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Thread: I'd love to start, Could anyone give me a hand?

  1. #1

    I'd love to start, Could anyone give me a hand?

    Hey all, Hows it going...

    Straight to the point..

    I've recently become very interested in 3d modelling pictures, and would love to be able to create some of my own.

    I recently went out and bought lightwave 7, but i think this may have been a bad idea, as i dont know where to start.

    I dont want to do any animation, Just still 3d pictures (like the wallpapers from thats what got me interested)

    I fully understand that its gonna to take time and serious effort to create anything even remotely like what i see around the net.

    How ever can anyone give me a hand or know of any good resources about just getting off the ground really.

    Im far far a computer 'newbie', (i know em inside out) And im also bit of a ametuer music producer...

    So hopefully i should be able to pick some things up easily..

    Anyway enough waffle..and many many thanks for having a look at this and helping out..

    many thanks


  2. #2
    beside the great manual that comes with your software you can go and take a look at dan ablans "inside lightwave 7". a great book.

    or myabe first you want to take a look here:

    You´ll a lot of very usefull tutorials. and don´t forget to check the tutorial section here at the newtek website.

    I think this is enough stuff to have fun over a couple of month :-)
    i want to believe...

  3. #3
    Rasterbator Bog's Avatar
    Join Date
    Feb 2003
    Los Angeles, USA
    Brave move - and good on you for buying LightWave.

    Try to get your head around the way the various tools work - just spend an hour or so in Modeler, noodling with the various primitives in interactive mode, leaving the Numeric window open so you can see what the actual numbers are doing, playing with the cursor keys to alter the number of sides and divisions in said prims.

    Now, click on the "Modify" tab, having gotten a bunch of layers full of various prims. Do the same thing - play with the various Modify tools, with the numeric panel open, fiddling with the various curves. Get used to the way tools work "through the cursor".

    Start to think about combining the various primitives and tools to start building the shapes you want. There's a hint in the name: Primitives on their own tend not to be that interesting. Try putting them together to make more complex shapes. Look at objects around you, and think about what you'd have to do to a primitive to make it fit that shape. Try breaking complicated shapes down into primitives in your head.

    Start getting used to working with vertices (points) that make up primitives. The basic shapes themselves can be adapted in many, many ways.

    That's a start.
    Mark Hennessy-Barrett
    ...and then I was on fire.

  4. #4
    Newbie Member Rikki-Tik's Avatar
    Join Date
    Aug 2003
    Well, sweet, it's kind of nice to know I'm not the only FNG on here. I bought LW 6 a couple years ago, but never really did anything with it, until recently when I decided I needed a better hobby than sofa cushion tester. Bought the upgrade (at the right time since Newtek is selling upgrades to 8 with DFX+).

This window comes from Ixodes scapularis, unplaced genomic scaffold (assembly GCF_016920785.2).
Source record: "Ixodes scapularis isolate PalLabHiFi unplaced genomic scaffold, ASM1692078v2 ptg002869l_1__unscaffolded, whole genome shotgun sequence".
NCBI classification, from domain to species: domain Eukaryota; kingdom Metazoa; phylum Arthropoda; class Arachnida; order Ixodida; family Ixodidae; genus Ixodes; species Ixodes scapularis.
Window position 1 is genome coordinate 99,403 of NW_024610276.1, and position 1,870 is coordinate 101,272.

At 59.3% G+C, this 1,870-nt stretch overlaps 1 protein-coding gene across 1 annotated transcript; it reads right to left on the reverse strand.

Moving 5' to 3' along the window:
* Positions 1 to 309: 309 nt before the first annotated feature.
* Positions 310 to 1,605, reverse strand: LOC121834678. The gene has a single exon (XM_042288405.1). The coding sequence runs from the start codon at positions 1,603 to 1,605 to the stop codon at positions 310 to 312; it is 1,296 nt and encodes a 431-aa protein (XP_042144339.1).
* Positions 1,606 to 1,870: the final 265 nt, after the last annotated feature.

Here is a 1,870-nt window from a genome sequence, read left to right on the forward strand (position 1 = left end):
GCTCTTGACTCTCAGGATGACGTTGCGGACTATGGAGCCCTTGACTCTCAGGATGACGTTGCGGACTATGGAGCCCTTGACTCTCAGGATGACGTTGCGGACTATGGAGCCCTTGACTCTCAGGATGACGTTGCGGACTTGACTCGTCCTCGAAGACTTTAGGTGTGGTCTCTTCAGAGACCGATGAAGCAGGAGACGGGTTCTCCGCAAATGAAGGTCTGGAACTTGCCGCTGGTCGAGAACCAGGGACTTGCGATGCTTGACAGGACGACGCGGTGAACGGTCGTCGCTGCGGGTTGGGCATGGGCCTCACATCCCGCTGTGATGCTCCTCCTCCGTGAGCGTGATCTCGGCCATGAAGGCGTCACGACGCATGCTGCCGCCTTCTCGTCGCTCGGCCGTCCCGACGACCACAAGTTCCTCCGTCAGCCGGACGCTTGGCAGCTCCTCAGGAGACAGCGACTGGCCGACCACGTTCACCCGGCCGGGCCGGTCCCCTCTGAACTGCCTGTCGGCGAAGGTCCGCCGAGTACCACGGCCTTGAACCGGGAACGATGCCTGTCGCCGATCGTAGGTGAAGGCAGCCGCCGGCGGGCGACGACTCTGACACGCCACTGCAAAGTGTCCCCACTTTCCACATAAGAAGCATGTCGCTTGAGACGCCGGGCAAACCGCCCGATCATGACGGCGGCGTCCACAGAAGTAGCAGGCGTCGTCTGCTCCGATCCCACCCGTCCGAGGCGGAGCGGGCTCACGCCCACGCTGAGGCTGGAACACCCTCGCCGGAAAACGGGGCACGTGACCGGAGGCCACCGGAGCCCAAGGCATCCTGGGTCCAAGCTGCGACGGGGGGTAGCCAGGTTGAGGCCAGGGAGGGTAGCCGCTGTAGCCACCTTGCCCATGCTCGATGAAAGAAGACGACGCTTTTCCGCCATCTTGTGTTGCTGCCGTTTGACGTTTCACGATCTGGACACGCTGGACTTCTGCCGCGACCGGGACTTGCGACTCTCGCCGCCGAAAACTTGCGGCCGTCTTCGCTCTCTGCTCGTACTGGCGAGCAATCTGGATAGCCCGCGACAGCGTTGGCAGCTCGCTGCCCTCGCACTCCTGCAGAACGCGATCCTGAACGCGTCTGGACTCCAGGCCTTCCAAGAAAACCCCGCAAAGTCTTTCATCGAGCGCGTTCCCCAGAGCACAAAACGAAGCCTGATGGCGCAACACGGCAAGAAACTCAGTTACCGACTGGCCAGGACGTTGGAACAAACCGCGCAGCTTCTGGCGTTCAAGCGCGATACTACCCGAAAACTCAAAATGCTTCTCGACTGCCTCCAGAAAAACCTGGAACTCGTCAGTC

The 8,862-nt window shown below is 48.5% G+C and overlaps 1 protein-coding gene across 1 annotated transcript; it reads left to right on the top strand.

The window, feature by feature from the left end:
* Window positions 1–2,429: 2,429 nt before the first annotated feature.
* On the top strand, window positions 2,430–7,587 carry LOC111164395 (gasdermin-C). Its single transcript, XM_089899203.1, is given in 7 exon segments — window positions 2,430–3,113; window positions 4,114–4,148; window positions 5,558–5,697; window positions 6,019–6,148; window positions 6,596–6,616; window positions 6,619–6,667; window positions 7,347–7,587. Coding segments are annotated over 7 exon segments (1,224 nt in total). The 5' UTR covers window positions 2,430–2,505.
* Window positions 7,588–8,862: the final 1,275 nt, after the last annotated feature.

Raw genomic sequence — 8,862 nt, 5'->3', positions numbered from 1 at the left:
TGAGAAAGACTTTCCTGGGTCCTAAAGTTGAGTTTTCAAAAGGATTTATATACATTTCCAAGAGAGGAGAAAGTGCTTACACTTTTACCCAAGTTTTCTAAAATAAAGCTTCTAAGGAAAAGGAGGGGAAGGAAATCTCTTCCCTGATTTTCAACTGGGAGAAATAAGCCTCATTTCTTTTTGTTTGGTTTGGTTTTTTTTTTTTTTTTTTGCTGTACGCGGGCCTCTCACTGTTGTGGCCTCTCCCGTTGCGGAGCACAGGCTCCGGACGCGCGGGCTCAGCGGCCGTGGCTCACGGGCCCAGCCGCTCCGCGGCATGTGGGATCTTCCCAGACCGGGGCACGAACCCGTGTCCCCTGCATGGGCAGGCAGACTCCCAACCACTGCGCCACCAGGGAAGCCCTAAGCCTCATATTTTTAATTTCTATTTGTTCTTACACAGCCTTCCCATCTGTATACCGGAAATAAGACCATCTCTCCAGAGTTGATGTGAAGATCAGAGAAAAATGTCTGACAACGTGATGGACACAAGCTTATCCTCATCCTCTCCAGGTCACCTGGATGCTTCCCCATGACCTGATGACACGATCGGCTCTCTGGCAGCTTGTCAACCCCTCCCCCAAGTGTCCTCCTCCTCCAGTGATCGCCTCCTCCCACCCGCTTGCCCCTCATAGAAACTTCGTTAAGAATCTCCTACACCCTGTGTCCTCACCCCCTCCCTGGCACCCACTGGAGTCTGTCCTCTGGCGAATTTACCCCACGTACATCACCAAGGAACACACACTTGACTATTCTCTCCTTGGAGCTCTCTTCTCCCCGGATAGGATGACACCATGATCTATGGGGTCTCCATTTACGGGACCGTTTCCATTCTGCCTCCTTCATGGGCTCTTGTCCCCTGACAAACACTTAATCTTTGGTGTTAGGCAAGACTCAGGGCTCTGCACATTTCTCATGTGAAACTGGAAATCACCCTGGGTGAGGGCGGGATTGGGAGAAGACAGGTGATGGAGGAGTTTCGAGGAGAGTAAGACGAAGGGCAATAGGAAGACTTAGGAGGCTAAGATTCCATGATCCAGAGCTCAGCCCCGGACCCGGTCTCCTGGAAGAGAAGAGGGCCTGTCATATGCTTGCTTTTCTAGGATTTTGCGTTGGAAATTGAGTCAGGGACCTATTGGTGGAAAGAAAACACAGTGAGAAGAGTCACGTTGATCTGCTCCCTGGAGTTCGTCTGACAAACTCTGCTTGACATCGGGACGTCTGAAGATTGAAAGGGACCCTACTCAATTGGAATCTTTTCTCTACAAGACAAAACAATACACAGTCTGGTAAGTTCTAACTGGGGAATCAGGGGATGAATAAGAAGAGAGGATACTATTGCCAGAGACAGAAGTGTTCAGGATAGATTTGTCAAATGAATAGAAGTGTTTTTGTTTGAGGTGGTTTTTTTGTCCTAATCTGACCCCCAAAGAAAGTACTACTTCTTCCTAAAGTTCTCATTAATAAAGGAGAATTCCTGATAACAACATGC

Now I also sit here with a rather blank expression on my face looking at tutorials on the web and in books. It took me half an hour to figure out that volume select has two modes. Never said I was the brightest bulb in the chandelier.
    So now I have the seeds of stories planted firmly and a few good tools to help me grow them. I just need to learn how to use these tools.
    Oh, and good luck _Mhz. I bought Tim Albee's book "Essential LW 3D 7.5" I'm just waiting for Dan's next book, although his courses are very tempting. If you haven't been there yet, check out I haven't bought the course yet, but I plan on it.


  5. #5
    Polyvore richpr's Avatar
    Join Date
    Feb 2003
    Montréal, Canada
    If you're a book person... go with Inside Lightwave 7 and you'll learn all the modeling and surfacing basics in the first 8 chapters... (about 400 pages). Then there is about 600 pages more advanced stuff that follows... advanced lighting, organic modeling, deformations, animation...

    Alternatively you can try some tutorials, both listed here or on Flay. CG Talk has a section on LW tutorials as well. And finally there is the Lightwave Group , more...

    However, mileage varies on some tuts...

    The book provides a more structured approach and builds up in layers. Alternatively, there are CD/DVD tutorials or training that you could buy...
    Last edited by richpr; 08-23-2003 at 10:52 PM.

  6. #6
    Registered User sbrandt's Avatar
    Join Date
    Mar 2003
    Back in the Moutains on the Canadian border surounded by Deer, Quail, little Bunnies, clean water, air with real oxygen, the toe-headed offspring of the pioneers who settled up here, the neighbor's Milk Cows and Jillions of tiny Chipmunks. Whoo Hoo


    Actually... you can go back to and go to this page!

  7. #7
    Registered User waelkf's Avatar
    Join Date
    Mar 2003
    saudi arabia
    Hi all,

    not forgetting it's a great resource. but I'll always recomend you to start with

    wish this will help.


  8. #8
    Super Member
    Join Date
    Aug 2003
    Augusta, GA(usa)

    help you out..

    you can go to where you can find
    many tutorials, plugins, and resources...for free..
    I recomend you get the'lightwave 3d book'which
    is a compilation of the old lightwave pro magazines.
    Is a great book, with tons of lw scenes by great animators
    and you can use the scenes to learn to do great stuff,

    -Mobilis In Mobile-


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